The effectiveness of the leadership and management of the school lies in its ability to utilise the individual strengths of the staff. Many parents comment on the school being a positive environment where pupils are happy and feel safe and they are right. There is a good sense of community both within the school and in the wider community, making a positive impact on promoting community cohesion. The senior management team has robust monitoring systems to ensure that pupils' progress is tracked carefully. Middle managers are enthusiastic and have appropriate action plans to improve their subject areas. In particular, the focus on writing in the previous year has enabled more pupils, and especially boys, to improve their work, giving confidence that there is good capacity to improve. The work of governors is effective. Along with the staff, they have a good understanding of the school's strengths and areas for development. They support the school well and provide appropriate challenge where needed.
In the main, the school has clear action plans to help staff make improvements. However, the school's data about pupils' performance are not always used as well as they could be to help pinpoint areas of weakness to inform development action plans. A small minority of parents feel they are not adequately consulted by the school. Although work has been done to improve this, such as the introduction of dialogue sheets prior to parents' evenings, the school rightly recognises that there is more to do to strengthen this area.
|Any complaints about the inspection or the report should be made following the procedures set out in the guidance 'Complaining about inspections', which is available from Ofsted's website: ofsted.gov.uk.|
|Key to judgements: grade 1 is outstanding, grade 2 good, grade 3 satisfactory, and grade 4 inadequate.||School Overall|
|How effective,efficient and inclusive is the provision of education,integrated care and any extended services in meeting the needs of learners?||2|
|Effective steps have been taken to promote improvement since the last inspection||Yes|
|How well does the school work in partnership with others to promote learners' well-being?||2|
|The capacity to make any necessary improvements||2|
|How effective is the provision in meeting the needs of children in the EYFS?||3|
|How well do children in the EYFS achieve?||3|
|How good is the overall personal development and well-being of the children?||2|
|How effectively are children in the EYFS helped to learn and develop?||3|
|How effectively is the welfare of children in the EYFS promoted?||2|
|How effectively is provision in the EYFS led and managed?||3|
|How well do learners achieve?||2|
|The standards¹ reached by learners||2|
|How well learners make progress, taking account of any significant variations between groups of learners||2|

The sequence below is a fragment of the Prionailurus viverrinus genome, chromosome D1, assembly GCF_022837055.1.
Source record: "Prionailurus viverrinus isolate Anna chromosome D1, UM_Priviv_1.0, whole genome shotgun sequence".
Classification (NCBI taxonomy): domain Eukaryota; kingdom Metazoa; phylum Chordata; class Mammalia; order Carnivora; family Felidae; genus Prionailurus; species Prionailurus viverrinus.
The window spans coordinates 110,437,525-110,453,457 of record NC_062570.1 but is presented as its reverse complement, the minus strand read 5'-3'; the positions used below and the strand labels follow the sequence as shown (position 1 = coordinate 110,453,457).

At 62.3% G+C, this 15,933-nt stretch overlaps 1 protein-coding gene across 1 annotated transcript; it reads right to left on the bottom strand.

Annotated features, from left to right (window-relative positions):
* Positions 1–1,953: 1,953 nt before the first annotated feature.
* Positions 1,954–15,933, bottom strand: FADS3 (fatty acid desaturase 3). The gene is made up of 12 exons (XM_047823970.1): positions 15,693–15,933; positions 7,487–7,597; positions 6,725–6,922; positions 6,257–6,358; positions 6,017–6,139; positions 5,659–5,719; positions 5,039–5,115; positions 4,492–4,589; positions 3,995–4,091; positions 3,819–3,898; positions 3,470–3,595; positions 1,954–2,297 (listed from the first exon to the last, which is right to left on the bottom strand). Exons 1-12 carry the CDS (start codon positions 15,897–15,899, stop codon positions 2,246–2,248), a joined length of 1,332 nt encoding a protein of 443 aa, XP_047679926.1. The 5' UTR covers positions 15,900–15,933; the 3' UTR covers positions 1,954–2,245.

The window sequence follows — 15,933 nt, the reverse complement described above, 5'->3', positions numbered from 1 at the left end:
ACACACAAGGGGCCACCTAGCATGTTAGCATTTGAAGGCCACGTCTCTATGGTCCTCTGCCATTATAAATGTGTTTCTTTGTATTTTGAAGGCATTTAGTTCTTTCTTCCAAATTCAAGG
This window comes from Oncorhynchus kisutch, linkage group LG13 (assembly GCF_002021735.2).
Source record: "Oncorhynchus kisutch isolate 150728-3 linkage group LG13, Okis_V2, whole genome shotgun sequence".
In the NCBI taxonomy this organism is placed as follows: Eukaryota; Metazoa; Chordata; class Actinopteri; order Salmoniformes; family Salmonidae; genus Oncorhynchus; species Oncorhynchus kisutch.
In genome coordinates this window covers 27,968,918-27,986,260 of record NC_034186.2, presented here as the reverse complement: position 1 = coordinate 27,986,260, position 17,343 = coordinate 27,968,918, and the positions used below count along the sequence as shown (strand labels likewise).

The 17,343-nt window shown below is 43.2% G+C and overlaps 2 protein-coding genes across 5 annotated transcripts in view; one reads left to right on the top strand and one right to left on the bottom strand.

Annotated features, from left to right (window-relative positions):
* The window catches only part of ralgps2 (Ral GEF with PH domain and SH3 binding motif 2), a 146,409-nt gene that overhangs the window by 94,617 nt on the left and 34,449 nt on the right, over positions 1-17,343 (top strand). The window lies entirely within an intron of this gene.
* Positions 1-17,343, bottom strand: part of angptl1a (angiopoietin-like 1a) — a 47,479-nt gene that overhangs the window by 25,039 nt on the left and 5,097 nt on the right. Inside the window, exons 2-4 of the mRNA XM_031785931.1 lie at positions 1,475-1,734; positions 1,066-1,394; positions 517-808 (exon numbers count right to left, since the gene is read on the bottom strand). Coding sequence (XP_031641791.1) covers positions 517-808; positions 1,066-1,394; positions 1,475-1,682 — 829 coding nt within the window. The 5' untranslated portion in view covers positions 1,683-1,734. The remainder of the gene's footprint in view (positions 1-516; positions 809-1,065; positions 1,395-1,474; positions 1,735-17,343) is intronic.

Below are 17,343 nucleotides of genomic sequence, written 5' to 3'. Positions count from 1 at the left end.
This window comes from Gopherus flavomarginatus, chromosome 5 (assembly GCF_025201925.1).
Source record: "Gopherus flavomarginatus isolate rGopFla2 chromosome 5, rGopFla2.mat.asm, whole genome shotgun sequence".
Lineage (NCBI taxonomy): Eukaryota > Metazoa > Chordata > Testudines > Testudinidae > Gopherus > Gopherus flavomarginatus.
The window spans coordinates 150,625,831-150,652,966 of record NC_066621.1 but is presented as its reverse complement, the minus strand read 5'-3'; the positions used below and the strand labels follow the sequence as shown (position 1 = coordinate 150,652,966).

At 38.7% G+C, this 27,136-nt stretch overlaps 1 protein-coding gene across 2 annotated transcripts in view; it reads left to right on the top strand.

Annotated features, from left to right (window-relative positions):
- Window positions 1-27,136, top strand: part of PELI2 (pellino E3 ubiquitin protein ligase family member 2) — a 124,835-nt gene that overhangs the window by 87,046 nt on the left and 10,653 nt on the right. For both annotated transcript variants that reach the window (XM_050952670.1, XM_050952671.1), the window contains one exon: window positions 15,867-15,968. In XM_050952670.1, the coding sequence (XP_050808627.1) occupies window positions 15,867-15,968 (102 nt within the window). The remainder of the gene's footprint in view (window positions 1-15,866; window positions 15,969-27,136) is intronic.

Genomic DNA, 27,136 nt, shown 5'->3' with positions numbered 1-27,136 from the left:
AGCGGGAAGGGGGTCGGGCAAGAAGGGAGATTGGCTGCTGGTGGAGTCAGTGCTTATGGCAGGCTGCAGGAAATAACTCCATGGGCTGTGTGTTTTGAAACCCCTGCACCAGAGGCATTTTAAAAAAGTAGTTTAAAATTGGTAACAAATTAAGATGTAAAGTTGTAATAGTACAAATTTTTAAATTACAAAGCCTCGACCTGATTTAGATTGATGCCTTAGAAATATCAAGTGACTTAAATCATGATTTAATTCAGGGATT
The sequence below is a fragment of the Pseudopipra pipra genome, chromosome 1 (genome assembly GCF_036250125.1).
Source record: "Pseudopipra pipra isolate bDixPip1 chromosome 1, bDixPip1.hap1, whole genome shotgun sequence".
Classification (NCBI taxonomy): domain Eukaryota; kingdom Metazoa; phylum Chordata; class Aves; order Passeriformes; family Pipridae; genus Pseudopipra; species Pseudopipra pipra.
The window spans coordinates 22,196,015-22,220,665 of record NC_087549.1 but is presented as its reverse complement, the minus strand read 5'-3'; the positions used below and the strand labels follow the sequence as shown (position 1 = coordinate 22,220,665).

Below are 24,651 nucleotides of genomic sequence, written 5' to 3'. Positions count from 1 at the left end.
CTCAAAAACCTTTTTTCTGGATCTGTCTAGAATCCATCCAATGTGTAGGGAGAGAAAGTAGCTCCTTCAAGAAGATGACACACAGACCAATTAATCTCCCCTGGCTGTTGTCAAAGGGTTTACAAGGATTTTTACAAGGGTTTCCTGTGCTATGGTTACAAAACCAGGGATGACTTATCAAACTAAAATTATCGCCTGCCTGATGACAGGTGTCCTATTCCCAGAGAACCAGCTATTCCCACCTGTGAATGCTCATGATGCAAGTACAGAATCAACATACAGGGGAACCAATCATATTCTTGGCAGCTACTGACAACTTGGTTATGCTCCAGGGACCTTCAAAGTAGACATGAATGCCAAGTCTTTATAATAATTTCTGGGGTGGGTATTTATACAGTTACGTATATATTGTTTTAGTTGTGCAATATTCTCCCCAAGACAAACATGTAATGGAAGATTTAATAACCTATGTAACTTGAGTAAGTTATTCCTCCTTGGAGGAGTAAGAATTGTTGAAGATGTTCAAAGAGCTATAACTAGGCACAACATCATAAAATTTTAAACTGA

|How well learners with learning difficulties and/or disabilities make progress||2|
|How good are the overall personal development and well-being of the learners?||2|
|The extent of learners' spiritual, moral, social and cultural development||2|
|The extent to which learners adopt healthy lifestyles||2|
|The extent to which learners adopt safe practices||2|
|The extent to which learners enjoy their education||2|
|The attendance of learners||3|
|The behaviour of learners||2|
|The extent to which learners make a positive contribution to the community||2|
|How well learners develop workplace and other skills that will contribute to their future economic well-being||2|
|How effective are teaching and learning in meeting the full range of learners' needs?||2|
|How well do the curriculum and other activities meet the range of needs and interests of learners?||2|
|How well are learners cared for, guided and supported?||2|
|How effective are leadership and management in raising achievement and supporting all learners?||2|
|How effectively leaders and managers at all levels set clear direction leading to improvement and promote high quality of care and education||2|
|How effectively leaders and managers use challenging targets to raise standards||2|
|The effectiveness of the school's self-evaluation||2|
|How well equality of opportunity is promoted and discrimination eliminated||2|
|How well does the school contribute to community cohesion?||2|
|How effectively and efficiently resources, including staff, are deployed to achieve value for money||2|
|The extent to which governors and other supervisory boards discharge their responsibilities||2|
|Do procedures for safeguarding learners meet current government requirements?||Yes|
|Does this school require special measures?||No|
|Does this school require a notice to improve?||No|
16 October 2008
Inspection of St Bonaventure's RC Primary School, Bristol BS7 8HP
Thank you for your very warm, friendly welcome when we visited you recently. It was lovely to meet you and find out about your good school.
We could see straight away that you are happy in school. Your teachers do a good job of making lessons interesting for you, helping you to progress well with your learning so that you reach above average standards. You have a good curriculum and you told us that you like the enrichment weeks and the residential visits. You have a good range of after school activities, which you told us are good fun.
We were pleased to hear that you feel safe in school because staff really look after you. We really liked the kind way you treat each other and your good behaviour, in both lessons and the playground.
We have asked your school to improve:
You can help the school improve by always giving your best in every lesson.
Thank you for a very enjoyable two days. We wish you all the very best for the future.
Mr D Shears Lead inspector